The Farmington River allows for high quality, both in fish and fishing experience. I have fish countless rivers and lakes all over the place, but no river system so close to home as the ability to keep me coming back quite like the Farmy does. The river has this strange ability to give you the good days in equal parts with the tough days. I’ve had days where I landed my personal best 22” brown trout 10 minutes into fishing and then later that same day, I hooked six more in six consecutive first casts in six different pools. Days as good as that leave me feeling as if I know everything about the river and I can do this every day. On the other hand, I’ve had days where I’ve been skunked and days where I’ve had monster fish snap my leader three separate times and I lose all faith in my recently discovered “expertise.” Both the successful days and the unsuccessful days on the Farmy have a way to provide reasoning to justify the next 4am wake up and 2-hour drive before sunrise.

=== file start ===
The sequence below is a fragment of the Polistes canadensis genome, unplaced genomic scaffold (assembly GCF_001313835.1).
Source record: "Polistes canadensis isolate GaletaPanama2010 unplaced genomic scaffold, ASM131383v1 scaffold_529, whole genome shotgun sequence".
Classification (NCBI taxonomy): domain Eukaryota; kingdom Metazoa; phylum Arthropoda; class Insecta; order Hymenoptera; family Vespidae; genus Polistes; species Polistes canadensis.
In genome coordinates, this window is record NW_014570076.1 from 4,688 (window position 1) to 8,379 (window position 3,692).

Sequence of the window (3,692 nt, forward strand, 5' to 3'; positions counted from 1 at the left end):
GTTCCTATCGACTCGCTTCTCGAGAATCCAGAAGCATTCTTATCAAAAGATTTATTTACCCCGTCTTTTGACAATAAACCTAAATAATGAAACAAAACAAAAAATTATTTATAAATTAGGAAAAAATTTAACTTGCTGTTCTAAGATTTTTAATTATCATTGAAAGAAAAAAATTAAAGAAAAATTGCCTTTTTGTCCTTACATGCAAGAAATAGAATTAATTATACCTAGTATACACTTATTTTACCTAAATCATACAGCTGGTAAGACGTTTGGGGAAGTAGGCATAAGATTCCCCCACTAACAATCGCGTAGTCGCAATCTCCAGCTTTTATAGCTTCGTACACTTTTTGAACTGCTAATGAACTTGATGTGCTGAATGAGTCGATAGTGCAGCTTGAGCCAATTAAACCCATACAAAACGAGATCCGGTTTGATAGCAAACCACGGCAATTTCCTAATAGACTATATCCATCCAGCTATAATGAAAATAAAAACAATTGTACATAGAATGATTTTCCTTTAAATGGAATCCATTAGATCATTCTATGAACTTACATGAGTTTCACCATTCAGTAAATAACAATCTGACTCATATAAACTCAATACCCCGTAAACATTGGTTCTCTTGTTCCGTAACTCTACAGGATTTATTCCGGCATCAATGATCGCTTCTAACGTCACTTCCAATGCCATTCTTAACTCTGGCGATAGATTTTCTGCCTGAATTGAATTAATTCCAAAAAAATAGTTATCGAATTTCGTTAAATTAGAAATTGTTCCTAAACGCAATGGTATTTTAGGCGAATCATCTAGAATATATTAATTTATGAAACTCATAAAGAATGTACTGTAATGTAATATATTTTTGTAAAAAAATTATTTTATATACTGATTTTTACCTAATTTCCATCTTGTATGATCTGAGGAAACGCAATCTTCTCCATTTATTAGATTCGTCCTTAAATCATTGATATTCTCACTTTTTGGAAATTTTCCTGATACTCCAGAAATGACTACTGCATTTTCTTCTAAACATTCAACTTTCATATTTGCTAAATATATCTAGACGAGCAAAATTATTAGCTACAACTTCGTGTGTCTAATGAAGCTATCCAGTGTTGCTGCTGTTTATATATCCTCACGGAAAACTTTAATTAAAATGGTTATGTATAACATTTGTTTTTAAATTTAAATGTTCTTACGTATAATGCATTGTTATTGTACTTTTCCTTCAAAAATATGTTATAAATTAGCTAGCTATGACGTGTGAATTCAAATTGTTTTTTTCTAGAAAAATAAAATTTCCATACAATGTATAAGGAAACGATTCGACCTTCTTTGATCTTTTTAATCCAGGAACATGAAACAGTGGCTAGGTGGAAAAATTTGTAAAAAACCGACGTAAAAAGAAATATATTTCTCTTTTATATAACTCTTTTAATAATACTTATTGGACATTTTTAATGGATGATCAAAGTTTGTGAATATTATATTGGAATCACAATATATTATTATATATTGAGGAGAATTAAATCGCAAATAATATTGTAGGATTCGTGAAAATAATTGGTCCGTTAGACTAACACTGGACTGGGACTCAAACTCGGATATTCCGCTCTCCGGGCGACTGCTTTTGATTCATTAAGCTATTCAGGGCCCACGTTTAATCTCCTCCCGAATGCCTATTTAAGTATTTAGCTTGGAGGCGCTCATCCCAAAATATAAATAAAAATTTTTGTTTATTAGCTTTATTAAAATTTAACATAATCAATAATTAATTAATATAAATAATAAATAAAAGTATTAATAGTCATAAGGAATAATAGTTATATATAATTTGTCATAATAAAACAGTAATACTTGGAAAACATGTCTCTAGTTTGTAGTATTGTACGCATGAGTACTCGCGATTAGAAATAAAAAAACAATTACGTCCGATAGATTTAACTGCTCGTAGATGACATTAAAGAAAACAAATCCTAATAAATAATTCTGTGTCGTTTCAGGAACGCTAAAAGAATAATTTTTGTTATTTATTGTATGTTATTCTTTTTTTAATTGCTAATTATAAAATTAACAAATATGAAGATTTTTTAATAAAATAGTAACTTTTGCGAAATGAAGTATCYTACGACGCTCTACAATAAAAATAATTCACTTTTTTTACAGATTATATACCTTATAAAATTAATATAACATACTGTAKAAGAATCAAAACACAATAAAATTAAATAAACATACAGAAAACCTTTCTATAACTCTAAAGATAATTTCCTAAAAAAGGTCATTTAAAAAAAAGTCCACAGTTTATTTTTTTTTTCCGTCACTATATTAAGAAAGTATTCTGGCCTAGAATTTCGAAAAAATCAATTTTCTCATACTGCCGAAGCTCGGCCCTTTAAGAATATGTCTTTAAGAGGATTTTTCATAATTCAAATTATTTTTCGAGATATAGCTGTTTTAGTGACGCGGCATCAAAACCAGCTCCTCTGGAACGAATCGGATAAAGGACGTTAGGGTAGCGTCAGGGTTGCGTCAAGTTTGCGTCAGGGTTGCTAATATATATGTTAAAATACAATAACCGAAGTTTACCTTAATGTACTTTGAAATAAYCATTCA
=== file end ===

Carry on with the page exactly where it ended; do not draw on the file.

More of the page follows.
As anglers, we all have that special stretch of river that always acts as your go-to for all sorts of reasons. For me, the Farmington River is an amazing fishery that allows for 12-month fishing and unlimited fishing potential in quality, size, and method. All it takes is a quick conversation at the local fly shop up in New Hartford, Connecticut or with any number of river regulars, and you’ll know that this river is something special and worth way more than the only two and a half hour drive from New York City. The Farmington River provides for a river that allows for both the beginner and life-long expert to learn something new or improve their techniques. As Tom Rowland describes learning, “I know nothing, so I try to learn everything, and then I feel like I know just about everything, but then I realize I really know nothing so I’m back to trying to learn everything.” I think this is a perfect description of fly fishing and, for me, my experience with fishing the Farmington River.

Article by Ryan Gallagher (IG: @rgallagher87)

All pictures were taken by my brother Marty Gallagher (IG: @mgallagher93).